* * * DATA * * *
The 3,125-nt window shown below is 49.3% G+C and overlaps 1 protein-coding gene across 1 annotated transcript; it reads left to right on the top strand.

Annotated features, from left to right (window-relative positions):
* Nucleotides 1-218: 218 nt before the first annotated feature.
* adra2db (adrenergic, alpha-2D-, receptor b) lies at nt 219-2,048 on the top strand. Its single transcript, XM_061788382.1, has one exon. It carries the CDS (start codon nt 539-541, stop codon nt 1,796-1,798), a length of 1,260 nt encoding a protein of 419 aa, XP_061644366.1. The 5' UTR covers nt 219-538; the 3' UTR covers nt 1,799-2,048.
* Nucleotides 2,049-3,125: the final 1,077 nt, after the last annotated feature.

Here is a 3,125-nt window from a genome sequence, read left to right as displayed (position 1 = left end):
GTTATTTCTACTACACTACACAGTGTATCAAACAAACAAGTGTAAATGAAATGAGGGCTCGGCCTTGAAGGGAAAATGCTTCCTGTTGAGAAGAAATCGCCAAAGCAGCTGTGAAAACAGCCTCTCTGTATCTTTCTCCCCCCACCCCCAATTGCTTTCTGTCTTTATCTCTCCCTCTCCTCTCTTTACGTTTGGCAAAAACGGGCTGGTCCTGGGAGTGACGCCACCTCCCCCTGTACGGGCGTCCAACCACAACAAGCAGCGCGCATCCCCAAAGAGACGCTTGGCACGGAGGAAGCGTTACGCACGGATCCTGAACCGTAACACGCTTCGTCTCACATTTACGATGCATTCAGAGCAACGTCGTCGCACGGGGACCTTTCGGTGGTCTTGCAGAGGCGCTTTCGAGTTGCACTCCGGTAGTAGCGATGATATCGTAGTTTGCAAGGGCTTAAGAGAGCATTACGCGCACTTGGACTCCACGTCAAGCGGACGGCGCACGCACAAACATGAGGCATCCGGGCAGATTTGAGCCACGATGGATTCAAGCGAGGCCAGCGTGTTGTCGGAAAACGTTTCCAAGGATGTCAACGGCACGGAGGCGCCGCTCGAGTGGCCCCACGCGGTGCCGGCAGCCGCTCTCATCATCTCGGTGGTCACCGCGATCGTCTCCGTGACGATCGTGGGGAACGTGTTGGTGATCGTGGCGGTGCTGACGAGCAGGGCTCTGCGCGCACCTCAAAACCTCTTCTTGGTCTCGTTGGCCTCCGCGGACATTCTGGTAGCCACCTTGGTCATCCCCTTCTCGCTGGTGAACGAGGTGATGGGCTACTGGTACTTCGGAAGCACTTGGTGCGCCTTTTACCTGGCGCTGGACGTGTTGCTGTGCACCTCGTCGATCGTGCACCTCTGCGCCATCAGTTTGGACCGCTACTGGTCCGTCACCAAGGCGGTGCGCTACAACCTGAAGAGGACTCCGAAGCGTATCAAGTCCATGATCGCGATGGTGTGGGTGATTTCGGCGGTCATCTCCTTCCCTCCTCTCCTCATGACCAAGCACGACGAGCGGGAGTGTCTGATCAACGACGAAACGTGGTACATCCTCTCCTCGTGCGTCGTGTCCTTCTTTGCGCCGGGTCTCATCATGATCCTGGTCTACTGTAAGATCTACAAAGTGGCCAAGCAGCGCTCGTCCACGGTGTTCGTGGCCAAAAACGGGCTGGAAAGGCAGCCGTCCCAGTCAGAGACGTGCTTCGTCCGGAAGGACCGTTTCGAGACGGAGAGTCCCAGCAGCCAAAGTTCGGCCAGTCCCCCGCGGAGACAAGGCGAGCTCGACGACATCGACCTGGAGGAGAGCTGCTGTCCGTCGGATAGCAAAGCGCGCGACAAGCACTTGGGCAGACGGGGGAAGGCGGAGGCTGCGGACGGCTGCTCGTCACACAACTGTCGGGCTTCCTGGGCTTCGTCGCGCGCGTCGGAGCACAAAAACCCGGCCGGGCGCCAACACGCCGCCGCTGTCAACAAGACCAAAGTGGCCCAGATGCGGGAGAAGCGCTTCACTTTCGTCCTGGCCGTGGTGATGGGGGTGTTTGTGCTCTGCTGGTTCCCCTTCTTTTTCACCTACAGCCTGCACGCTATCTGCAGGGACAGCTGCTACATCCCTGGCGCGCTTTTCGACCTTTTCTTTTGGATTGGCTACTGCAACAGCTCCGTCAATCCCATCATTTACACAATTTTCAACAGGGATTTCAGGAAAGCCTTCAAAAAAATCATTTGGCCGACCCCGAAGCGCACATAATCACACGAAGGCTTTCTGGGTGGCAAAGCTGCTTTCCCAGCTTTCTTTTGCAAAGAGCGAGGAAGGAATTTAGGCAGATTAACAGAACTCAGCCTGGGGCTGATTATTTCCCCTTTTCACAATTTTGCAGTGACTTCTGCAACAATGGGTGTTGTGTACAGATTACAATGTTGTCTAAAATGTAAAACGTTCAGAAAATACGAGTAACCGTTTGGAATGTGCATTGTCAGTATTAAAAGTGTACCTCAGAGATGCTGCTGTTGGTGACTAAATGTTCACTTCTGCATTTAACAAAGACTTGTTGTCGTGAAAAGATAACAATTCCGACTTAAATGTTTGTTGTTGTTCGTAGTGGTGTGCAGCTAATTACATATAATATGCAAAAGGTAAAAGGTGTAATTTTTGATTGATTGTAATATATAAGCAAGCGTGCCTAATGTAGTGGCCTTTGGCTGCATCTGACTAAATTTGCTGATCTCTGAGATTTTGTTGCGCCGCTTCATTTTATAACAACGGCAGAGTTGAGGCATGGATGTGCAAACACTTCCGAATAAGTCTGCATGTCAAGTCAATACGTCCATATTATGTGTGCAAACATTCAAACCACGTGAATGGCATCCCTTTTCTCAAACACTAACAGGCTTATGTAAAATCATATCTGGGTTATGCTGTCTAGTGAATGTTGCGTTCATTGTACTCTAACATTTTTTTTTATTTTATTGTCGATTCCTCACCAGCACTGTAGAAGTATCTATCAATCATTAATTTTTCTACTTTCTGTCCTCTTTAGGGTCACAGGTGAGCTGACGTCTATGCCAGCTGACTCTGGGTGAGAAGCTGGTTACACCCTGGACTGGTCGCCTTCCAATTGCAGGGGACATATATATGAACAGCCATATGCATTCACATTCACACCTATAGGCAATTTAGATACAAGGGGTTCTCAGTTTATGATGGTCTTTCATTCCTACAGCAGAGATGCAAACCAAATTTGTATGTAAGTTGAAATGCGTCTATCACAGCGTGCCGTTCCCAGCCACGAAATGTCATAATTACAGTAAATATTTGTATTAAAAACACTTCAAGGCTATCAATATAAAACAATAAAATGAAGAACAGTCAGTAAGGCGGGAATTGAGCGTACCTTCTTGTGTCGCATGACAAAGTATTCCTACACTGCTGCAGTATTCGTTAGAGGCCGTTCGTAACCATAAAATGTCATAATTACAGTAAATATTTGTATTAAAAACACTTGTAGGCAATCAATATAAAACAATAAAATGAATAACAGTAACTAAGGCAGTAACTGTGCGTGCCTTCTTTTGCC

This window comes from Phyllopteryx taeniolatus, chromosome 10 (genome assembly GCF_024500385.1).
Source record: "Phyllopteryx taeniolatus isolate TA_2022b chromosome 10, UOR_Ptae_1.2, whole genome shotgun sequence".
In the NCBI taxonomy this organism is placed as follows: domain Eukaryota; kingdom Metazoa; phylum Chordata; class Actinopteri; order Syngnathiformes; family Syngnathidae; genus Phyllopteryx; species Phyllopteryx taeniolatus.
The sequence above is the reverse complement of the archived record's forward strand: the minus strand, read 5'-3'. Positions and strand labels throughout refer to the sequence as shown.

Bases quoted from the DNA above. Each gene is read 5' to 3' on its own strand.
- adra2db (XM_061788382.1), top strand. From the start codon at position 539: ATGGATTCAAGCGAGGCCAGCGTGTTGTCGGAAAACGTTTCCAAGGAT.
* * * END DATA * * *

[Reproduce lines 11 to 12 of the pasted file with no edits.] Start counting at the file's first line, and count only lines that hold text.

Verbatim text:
The sequence above is the reverse complement of the archived record's forward strand: the minus strand, read 5'-3'. Positions and strand labels throughout refer to the sequence as shown.

Bases quoted from the DNA above. Each gene is read 5' to 3' on its own strand.